Enthusiasm over the acquisition and distribution benefits of PACS and its attending imaging modalities is soon followed by a sobering realization. All that data must be stored. A single digital mammogram can exceed 30 MB. A CT chest study can create
Enthusiasm over the acquisition and distribution benefits of PACS and its attending imaging modalities is soon followed by a sobering realization. All that data must be stored.
A single digital mammogram can exceed 30 MB. A CT chest study can create 140 images in less that 20 seconds, amounting to 73 MB of data. Biplane rotational angiography machines using image intensifiers are able to create between eight and 32 images per tube rotation, easily generating 500 MB per study. The capability exists for some ultrasound units to capture cine loops, which generate 24 MB of data every second from 30-image loops.
One answer may be found in holographic memory, a new technology that could rescue radiology and other industries driven by ravenous appetites for data storage. The magnetic memories used in every computer are about to hit an impenetrable barrier governed by the laws of physics. The tiny magnetic crystals that store each bit of data cannot be made much smaller without subjecting data to destruction by ambient thermal energy. This physical limit on data density will soon be reached, and holographic storage is a leading replacement candidate.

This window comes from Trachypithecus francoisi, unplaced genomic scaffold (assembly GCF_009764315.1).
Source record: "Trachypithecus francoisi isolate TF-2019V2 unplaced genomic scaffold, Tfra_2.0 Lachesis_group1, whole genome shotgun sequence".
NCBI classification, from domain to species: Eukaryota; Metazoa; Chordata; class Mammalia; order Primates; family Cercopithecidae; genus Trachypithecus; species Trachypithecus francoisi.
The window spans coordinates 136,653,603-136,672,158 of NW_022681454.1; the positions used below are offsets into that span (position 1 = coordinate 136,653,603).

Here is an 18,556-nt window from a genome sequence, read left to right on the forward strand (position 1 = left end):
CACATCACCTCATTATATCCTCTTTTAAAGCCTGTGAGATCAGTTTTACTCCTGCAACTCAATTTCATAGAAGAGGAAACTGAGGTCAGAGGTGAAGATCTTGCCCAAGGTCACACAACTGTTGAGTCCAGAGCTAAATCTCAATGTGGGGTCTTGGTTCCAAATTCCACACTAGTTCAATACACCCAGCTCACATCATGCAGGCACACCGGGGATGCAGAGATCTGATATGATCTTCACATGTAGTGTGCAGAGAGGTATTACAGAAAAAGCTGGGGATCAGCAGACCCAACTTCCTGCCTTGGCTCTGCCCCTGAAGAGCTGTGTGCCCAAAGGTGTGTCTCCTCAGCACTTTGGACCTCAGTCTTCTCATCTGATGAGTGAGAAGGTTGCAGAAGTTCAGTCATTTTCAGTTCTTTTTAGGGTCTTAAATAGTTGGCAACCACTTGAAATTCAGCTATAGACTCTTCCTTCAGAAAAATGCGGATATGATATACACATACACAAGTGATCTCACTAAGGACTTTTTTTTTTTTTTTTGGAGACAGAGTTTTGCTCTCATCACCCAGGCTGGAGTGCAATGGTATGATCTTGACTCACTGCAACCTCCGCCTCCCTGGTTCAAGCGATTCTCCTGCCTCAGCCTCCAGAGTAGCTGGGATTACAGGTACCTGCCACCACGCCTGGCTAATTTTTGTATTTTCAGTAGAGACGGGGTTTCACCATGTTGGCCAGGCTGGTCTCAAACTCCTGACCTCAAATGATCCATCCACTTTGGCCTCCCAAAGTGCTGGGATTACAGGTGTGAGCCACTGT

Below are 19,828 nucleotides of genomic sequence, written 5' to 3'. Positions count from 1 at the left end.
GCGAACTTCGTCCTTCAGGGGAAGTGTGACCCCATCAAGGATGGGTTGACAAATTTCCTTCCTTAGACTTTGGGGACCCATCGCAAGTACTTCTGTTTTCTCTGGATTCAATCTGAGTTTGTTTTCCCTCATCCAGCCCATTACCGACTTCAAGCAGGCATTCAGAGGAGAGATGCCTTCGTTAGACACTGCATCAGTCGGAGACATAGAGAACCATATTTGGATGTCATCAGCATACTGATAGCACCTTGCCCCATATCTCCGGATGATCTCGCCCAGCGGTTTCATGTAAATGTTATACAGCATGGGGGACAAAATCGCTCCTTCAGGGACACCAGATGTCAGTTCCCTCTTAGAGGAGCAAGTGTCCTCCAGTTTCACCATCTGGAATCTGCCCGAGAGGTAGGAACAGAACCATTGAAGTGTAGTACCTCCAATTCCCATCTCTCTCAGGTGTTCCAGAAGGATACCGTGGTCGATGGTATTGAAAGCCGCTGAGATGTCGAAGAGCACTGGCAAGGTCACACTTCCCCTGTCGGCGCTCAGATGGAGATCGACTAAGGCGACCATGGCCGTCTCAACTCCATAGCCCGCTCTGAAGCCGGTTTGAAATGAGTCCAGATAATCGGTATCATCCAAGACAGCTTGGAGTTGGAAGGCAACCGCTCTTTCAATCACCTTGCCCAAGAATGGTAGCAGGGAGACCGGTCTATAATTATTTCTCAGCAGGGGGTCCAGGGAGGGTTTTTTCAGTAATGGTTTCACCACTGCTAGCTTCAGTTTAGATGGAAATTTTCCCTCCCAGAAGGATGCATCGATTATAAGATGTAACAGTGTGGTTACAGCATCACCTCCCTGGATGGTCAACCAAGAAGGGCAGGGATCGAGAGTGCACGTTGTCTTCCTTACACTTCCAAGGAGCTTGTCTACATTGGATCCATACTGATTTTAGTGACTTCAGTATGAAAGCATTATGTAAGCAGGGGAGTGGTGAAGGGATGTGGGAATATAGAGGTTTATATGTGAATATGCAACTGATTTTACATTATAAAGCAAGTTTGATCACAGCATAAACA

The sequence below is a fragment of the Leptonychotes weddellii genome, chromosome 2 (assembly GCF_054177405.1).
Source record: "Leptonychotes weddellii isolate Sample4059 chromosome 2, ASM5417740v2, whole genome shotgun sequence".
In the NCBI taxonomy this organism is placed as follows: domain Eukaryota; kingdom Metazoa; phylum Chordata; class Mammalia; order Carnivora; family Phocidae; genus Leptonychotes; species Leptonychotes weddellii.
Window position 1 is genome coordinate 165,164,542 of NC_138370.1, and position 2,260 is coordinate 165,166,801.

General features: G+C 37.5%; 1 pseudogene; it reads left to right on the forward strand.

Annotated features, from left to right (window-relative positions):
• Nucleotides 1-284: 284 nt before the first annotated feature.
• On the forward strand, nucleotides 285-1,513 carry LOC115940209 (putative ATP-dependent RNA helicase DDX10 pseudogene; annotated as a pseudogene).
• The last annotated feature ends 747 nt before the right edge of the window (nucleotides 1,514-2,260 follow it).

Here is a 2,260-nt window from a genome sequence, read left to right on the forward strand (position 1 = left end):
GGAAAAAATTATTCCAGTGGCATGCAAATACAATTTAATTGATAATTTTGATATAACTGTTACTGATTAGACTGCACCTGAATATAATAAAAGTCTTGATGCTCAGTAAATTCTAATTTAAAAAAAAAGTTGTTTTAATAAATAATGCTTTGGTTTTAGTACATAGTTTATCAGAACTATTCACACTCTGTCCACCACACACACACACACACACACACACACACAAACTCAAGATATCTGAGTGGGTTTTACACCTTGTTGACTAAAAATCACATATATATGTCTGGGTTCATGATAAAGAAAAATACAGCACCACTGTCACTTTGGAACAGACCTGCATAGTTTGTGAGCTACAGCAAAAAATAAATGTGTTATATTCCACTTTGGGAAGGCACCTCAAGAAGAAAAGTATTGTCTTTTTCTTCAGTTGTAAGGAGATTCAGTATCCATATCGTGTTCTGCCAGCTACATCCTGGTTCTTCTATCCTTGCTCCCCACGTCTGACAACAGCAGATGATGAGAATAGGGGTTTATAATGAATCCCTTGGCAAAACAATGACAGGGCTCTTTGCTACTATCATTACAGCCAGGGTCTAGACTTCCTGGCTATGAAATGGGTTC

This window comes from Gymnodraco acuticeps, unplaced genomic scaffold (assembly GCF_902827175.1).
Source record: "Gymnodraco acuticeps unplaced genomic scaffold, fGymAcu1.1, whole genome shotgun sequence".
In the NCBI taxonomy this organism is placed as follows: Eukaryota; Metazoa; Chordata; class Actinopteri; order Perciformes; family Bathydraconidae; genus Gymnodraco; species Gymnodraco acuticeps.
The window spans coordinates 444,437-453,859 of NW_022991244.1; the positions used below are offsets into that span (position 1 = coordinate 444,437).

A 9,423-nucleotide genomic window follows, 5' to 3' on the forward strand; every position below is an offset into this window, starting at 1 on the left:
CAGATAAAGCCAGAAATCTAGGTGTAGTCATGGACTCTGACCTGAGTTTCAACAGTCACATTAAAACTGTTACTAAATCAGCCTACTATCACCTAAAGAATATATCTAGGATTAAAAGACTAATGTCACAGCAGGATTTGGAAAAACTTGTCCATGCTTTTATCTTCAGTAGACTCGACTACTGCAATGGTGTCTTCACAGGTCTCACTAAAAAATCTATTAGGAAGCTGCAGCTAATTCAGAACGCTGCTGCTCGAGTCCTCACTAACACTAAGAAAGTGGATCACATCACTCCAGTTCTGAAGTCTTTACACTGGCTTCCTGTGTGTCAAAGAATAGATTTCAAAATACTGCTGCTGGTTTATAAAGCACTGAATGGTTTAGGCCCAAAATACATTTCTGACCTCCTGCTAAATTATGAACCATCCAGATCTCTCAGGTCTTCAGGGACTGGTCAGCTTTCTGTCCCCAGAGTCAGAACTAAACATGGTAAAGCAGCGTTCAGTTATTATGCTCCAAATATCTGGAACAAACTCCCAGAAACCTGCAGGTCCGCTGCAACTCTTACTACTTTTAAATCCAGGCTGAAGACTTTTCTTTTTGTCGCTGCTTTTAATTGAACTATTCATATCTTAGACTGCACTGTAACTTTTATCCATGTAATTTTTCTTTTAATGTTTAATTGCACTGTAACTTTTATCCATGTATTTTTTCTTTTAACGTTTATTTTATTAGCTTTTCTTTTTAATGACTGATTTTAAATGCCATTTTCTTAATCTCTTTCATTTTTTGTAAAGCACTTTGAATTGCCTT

Radiologists heard about one version of this technology at February's Medical Imaging meeting in San Diego. Michael E. Thomas of Colossal Storage in Fremont, CA, presented a paper on 3-D volume optical data storage, a ferroelectric holographic method said to be capable of storing 200 gigabits of data or more within a single square inch of optical media.
Thomas believes his technology may one day ease the burden on jukeboxes and redundant array of inexpensive disks (RAID) devices employed by hospitals to archive digital images.
"3-D volume holographic data storage will allow all digital images to be manipulated for real-time simulation, interpretation, data transmission for real-time consultation, and massive data archiving safe from degradation for years to come," he said.
Storage industry experts are skeptical. Jim Porter, president of DiskTrend, a storage industry research firm in Mountain View, CA, said holographic storage announcements are mostly smoke and no fire, that few offer realistic time lines for commercial availability and even fewer discuss specific products.
Thomas doesn't expect his first working prototype for two to three years after the first round of funding.